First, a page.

toward me, narrow out there,
broadening here where it gains
speed, goes threading beneath

my car, as it has all day,
dull pewter funnel pulling
me in, pouring me out here

where I lie on a strange bed
in a cheap motel, thinking
of the events bringing me

here, thoughts drifting
like the slow, curling smoke
in a room suddenly empty,

being pulled toward the ache
and soreness of tomorrow,
not caring, not caring at all.
© 2000

(originally published in Waterways; now part of Wood Smoke, my third collection, published  by Finishing Line Press)

Today's word: fatigue

Friday, February 24, 2017

Delia's Dream








Today's little poem is about my grandmother, who took me into her care when I was two years old and guided me until I was 18 ... when I went into military service ... and even beyond. 

I still feel that gentle hand in the small of my back.

Times were not just hard, but really tough, requiring frugality with those few material things which came her way. Still, those circumstances seemed to inspire in her an exceeding generosity.

She knew that others had needs greater than hers. She accepted the fact that her good works might be received without thanks.

And she didn't talk much about "those distant places," but I know she dreamed about them sometimes, especially those where her children were.

She did get to visit them, but she never got to be there, as she would say, never got to "pull up and settle down" there.

It was simply not to be. And she accepted that, too. 

How I love her, for all the things she taught me ... for all the butterflies she pointed out to me ... and paused to watch with me.


And now, the poem:


DELIA'S DREAM

How she'd say
nothing is ever lost,
meaning wasted,
pieces of string,
each carefully coiled,
or a rubber band
snapped around her wrist,
her good works received
without thanks,
and thoughts,
especially thoughts
of those distant places
where she dreamed things
were better, where she
hoped to be someday,
but never was.
© 1997
(originally published in Riverrun)

Today's word: guided

Thursday, February 23, 2017

Catching a Wave





(No waves evident here; I just thought it might be good to share one of my peaceful photos ... this one taken at Cox Arboretum ... with this particular poem)

I don't think I was intended to be a morning person. Mornings have always been a struggle for me.


I know, I know. Morning is the best part of the day for the writer. Other concerns have not begun to intrude. 
The house is quiet. The brain is rested, ready to rev. Here's a whole new day beckoning.


But for me it's ... well, it's just morning. It takes me a little while to build some momentum.


I roll over, get one foot on the floor, then the other. I stand. I go teetering off in the general direction of the keyboard. I find the switch, flick it on.


By this time I have both eyes open. Things are starting to come into focus. And then, look out. Oh, look out! I'm starting to roll. I may even be writing soon.


This one was first published in Capper's:


CATCHING A WAVE

Down the avenues of my early-morning
mind zooms a flood of crowded, honking
thoughts that seek a place to park.

I’m too tired to direct traffic, too stressed
to sort them out. That must wait till later,
tongue losing its taste of suede, on the

verge of talk. But then they’re gone, not
a thought in sight, not a word of that
early-morning roar. Perhaps tomorrow.
© 1999

Today's word: momentum

Wednesday, February 22, 2017

At the Flower Show




Because of the grandmother who always raised flowers ... and reared me ... I have always had a certain connection with blossoms.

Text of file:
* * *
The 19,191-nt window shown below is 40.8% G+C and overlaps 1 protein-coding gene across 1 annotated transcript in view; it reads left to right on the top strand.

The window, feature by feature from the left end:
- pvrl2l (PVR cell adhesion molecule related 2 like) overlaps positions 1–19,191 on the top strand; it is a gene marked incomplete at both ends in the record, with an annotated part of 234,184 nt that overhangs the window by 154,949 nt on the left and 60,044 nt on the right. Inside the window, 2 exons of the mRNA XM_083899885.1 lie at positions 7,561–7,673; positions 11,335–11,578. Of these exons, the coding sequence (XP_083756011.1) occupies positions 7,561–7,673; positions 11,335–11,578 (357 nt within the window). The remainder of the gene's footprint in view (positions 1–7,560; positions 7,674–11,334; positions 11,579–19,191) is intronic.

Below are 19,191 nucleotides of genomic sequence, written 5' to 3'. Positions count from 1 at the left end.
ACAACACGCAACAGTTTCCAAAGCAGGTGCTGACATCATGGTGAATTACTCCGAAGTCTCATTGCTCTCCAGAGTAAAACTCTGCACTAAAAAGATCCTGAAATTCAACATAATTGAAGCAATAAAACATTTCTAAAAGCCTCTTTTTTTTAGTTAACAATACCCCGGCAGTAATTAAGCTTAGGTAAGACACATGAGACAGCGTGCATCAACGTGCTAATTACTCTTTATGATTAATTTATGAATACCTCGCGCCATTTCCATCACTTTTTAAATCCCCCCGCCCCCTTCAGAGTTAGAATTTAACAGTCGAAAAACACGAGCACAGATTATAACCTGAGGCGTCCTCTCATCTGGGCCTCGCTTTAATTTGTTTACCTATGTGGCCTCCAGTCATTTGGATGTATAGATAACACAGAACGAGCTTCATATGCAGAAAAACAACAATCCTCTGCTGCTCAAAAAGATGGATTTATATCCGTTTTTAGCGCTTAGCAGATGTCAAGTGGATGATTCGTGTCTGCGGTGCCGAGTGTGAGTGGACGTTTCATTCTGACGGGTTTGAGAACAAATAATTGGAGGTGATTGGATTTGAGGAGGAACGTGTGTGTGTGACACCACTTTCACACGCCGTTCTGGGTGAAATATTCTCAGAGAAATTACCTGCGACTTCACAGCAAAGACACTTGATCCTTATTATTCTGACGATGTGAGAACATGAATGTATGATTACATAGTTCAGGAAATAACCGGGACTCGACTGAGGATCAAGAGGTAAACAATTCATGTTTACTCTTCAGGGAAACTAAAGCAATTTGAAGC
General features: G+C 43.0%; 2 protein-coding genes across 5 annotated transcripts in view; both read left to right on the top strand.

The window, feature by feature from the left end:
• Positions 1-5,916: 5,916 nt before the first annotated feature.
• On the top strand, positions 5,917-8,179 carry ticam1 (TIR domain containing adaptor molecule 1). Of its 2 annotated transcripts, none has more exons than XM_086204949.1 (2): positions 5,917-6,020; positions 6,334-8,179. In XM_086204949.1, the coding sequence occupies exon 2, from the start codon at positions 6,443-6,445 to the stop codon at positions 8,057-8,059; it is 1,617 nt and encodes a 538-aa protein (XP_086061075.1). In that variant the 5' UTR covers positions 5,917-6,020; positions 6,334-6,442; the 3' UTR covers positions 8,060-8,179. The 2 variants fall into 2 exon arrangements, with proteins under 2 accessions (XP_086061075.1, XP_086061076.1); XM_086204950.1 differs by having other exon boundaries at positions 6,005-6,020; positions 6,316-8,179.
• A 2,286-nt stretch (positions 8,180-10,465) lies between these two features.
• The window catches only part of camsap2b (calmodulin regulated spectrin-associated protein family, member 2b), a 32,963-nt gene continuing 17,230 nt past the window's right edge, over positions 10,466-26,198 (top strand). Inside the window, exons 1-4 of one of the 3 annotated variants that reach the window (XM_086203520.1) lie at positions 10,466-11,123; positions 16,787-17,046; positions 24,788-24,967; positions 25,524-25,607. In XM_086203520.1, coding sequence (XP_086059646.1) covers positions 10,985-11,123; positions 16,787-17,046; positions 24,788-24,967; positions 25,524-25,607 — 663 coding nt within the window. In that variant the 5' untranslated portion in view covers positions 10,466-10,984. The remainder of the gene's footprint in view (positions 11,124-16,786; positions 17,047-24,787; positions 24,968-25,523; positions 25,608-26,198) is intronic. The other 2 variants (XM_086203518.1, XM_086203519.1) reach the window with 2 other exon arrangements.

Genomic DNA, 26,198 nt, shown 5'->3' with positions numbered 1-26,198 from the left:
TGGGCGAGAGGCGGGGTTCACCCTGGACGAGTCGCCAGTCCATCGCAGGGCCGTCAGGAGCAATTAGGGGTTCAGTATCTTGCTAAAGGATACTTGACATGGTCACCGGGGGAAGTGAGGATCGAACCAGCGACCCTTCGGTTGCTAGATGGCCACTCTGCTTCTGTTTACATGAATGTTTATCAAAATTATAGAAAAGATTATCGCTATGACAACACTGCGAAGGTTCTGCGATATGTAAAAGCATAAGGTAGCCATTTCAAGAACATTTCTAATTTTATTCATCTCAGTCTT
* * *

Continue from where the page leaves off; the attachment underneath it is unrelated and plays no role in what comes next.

There is just something about being in the company of flowers ... the memories they stir with their scents, their color.


"At the Flower Show" is about one of those special occasions, a gathering of flowers ... and people ... a flower show.


But it's not so much about the flowers. I felt that my collection of words, picked up here and there along the way, would be inadequate to describe the flowers.


Ah, but the people. I was one of them. I could jot down something about the experience of being at a flower show. It would be something to remind me of that sunny day, that beautiful setting ... the realities of being there.


Of course, I couldn't resist the temptation to compare the visitors to flowers themselves.


The poem:


AT THE FLOWER SHOW

Visitors blossom in bright lines
when day begins, but start wilting
under the sun, and throngs
slowly surrender, settling
like long rows of potted plants
along the wooden benches.

© 1999
(originally published in Sisters Today)

Tuesday, February 21, 2017

What Was That?








(One of my colored pencil drawings. It has nothing to do with today's poem, really, but it worked its way to the top of a stack again, and I thought I'd share it again.)


I write a lot about ordinary things ... those things all around me ... things which are seen ... or heard ... almost every day ... things which might go unnoticed, had I not started trying to "see things with new eyes."

Or, I suppose, in this instance, to hear things with new ears.

The poem deals with a bit of ancient history ... so much time has passed since the incident about which I've written ... but it's good to be able to look back, sometimes, to remember ... to chuckle again over something that happened ... something, in the broad sweep of things, quite ordinary ... but still valued.

The poem:

WHAT WAS THAT?

When I heard
a chorus of crickets
in my son's room,
I wasn't surprised.
When I heard bird calls,
that didn't faze me
in the least.
But when I heard
the songs of whales,
I sat upright
and took notice.
Just a CD, Dad,
he reassured me,
and I drifted off
with hardly a ripple.
© 1995

(originally published in The Christian Science Monitor)

Today's word: ripple

Monday, February 20, 2017

Teeming Waters





Today's illustration is another of my photos ... a fuzzy little snapshot taken to preserve the moment ... I don't recall exactly where or when I snapped it ... but the tranquility of the scene appealed to me.